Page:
Joe Queenan, a veteran satirist, commentator, and all-around wit, is best known for Balsamic Dreams, a critique of the baby boomer generation, and Red Lobster, White Trash, and the Blue Lagoon, a riff on American pop culture. Closing Time is his tenth book.
The Topic: Readers of Joe Queenan’s other work may wonder what gave him such a biting sense of humor; Closing Time answers that question—and more. It is a tale not just of the difficulty of growing up poor and Irish in a Philadelphia housing project in the 1950s and 1960s but also of overcoming the tyranny of an abusive and alcoholic father. Queenan’s father treats the children savagely; his mother isolates herself in the attic; and neither of them quite earn Queenan’s forgiveness, even when the father sobers up later in life. Thus, this memoir defies the conventions of many stories of addiction and recovery: despite Queenan’s honest attempts to understand his father, the man cannot quite redeem himself in his son’s eyes.
Viking. 338 pages. $26.95. ISBN: 067002063X
"Queenan’s nearly impossible relationship with his father more than drives the memoir. It is the reason it exists. … What it is to the reader, however, is optimally engrossing, thanks to Queenan’s gift for storytelling and acidic humor." Gene Collier
San Francisco Chronicle
"Queenan bravely but cautiously drops the cool, sarcastic, funnyman persona in this shocking new memoir and looks back on his horrific childhood in Philadelphia. … In this truly daring act of self-exploration, Queenan bounces back and forth among feelings of fear and fury and rationalization and denial—and somehow lands on solid ground." Elaine Margolin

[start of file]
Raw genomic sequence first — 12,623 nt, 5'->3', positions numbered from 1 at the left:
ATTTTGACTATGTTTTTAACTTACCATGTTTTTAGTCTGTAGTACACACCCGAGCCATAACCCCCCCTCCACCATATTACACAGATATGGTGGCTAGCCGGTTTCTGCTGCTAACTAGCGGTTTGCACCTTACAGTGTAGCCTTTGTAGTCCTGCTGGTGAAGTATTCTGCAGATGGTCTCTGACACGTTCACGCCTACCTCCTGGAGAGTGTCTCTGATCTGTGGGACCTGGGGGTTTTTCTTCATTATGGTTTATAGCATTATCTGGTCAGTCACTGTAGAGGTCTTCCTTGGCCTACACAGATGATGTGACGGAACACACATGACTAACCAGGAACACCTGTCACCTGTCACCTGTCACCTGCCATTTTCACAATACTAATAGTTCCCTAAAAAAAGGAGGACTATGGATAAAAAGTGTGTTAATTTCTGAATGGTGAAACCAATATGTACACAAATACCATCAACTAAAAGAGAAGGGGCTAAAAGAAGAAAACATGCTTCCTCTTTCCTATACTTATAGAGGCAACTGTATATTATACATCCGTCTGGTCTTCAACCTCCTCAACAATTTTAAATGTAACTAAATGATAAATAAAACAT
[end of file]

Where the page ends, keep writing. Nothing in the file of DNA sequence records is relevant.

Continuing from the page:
"[Closing Time] is a fine piece of work in every respect: self-exploratory but never self-absorbed, painful and funny, affectingly open in the gratitude it expresses to father figures without whom ‘I would have been sucked into the void.’ By contrast with the post-adolescent drivel that is the daily bread of the Age of Memoir, Closing Time is by a grownup, for grownups." Jonathan Yardley
NY Times Book Review
"Irish Catholic poverty caused by paternal drunkenness was tackled 13 years ago by Frank McCourt in Angela’s Ashes, which Queenan, almost alone among the book-buying public, found ‘unreadable,’ perhaps because of its climate of forgiveness. … Whether Joe Queenan’s take on the subject is bracingly unsentimental or more than a little mean-spirited may depend on each reader’s own father." James McManus
Los Angeles Times
"Closing Time, I’m compelled to report, is not bad—it’s even pretty good toward the end—but taken in its entirety, though ambitious in scope, Queenan’s memoir of growing up poor in the City of Brotherly Love is, in fact, only OK." Dinah Lenney
Wall Street Journal
"Mr. Queenan has no trouble whatsoever in seeing himself, but not his father, as one of God’s children. … In the end, it is hard not to conclude that Closing Time was a book that Mr. Queenan felt he had to write—for his own demon-chasing purposes. Its urgency will be less apparent to the rest of us." Alexander Theroux
In his review for the New York Times Book Review, James McManus wrote that Closing Time is likely to intensify whatever opinion readers already hold about Joe Queenan. This seemed true for critics, too, who were sharply divided about the book. Some saw it as unflinchingly honest—a memoir of Irish life in America on par with Frank McCourt’s Angela’s Ashes (which, curiously, Queenan panned). But others saw it as a hopelessly cynical, unforgiving, and indulgent memoir—self-pitying in just the way Queenan says the rest of Americans have come to be. Indeed, on the basis of these divergent reactions, the main reason to read Closing Time might not be to enjoy it but to find out if you are the type of person who can.